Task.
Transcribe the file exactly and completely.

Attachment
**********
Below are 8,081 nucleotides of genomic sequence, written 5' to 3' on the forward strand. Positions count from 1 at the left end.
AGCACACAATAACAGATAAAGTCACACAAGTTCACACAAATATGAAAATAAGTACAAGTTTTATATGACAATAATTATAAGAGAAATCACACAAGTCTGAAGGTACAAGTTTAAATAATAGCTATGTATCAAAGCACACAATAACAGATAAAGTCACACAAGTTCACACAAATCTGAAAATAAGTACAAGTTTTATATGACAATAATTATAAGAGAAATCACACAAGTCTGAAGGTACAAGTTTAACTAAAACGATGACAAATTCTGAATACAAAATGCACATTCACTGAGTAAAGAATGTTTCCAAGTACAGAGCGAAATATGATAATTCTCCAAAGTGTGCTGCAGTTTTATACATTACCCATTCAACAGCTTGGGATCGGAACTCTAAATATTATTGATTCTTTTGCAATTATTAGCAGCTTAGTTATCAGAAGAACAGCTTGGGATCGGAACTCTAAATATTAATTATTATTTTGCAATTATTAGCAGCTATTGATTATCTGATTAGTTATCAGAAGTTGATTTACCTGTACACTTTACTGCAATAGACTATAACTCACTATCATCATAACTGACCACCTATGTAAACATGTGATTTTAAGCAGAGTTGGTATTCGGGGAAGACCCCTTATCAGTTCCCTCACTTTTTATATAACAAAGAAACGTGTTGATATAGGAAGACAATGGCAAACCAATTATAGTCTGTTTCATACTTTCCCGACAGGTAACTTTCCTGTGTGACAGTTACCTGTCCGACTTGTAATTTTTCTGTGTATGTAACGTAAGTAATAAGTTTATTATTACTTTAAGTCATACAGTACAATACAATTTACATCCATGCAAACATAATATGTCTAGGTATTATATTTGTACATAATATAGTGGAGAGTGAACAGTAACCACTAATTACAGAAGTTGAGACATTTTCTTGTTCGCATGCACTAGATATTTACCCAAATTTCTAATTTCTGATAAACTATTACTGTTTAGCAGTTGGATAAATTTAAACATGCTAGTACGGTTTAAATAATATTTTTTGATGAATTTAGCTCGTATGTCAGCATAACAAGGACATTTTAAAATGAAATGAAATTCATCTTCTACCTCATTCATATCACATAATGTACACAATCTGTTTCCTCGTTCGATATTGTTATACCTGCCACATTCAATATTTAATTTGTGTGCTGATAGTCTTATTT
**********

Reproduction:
Below are 8,081 nucleotides of genomic sequence, written 5' to 3' on the forward strand. Positions count from 1 at the left end.
AGCACACAATAACAGATAAAGTCACACAAGTTCACACAAATATGAAAATAAGTACAAGTTTTATATGACAATAATTATAAGAGAAATCACACAAGTCTGAAGGTACAAGTTTAAATAATAGCTATGTATCAAAGCACACAATAACAGATAAAGTCACACAAGTTCACACAAATCTGAAAATAAGTACAAGTTTTATATGACAATAATTATAAGAGAAATCACACAAGTCTGAAGGTACAAGTTTAACTAAAACGATGACAAATTCTGAATACAAAATGCACATTCACTGAGTAAAGAATGTTTCCAAGTACAGAGCGAAATATGATAATTCTCCAAAGTGTGCTGCAGTTTTATACATTACCCATTCAACAGCTTGGGATCGGAACTCTAAATATTATTGATTCTTTTGCAATTATTAGCAGCTTAGTTATCAGAAGAACAGCTTGGGATCGGAACTCTAAATATTAATTATTATTTTGCAATTATTAGCAGCTATTGATTATCTGATTAGTTATCAGAAGTTGATTTACCTGTACACTTTACTGCAATAGACTATAACTCACTATCATCATAACTGACCACCTATGTAAACATGTGATTTTAAGCAGAGTTGGTATTCGGGGAAGACCCCTTATCAGTTCCCTCACTTTTTATATAACAAAGAAACGTGTTGATATAGGAAGACAATGGCAAACCAATTATAGTCTGTTTCATACTTTCCCGACAGGTAACTTTCCTGTGTGACAGTTACCTGTCCGACTTGTAATTTTTCTGTGTATGTAACGTAAGTAATAAGTTTATTATTACTTTAAGTCATACAGTACAATACAATTTACATCCATGCAAACATAATATGTCTAGGTATTATATTTGTACATAATATAGTGGAGAGTGAACAGTAACCACTAATTACAGAAGTTGAGACATTTTCTTGTTCGCATGCACTAGATATTTACCCAAATTTCTAATTTCTGATAAACTATTACTGTTTAGCAGTTGGATAAATTTAAACATGCTAGTACGGTTTAAATAATATTTTTTGATGAATTTAGCTCGTATGTCAGCATAACAAGGACATTTTAAAATGAAATGAAATTCATCTTCTACCTCATTCATATCACATAATGTACACAATCTGTTTCCTCGTTCGATATTGTTATACCTGCCACATTCAATATTTAATTTGTGTGCTGATAGTCTTATTT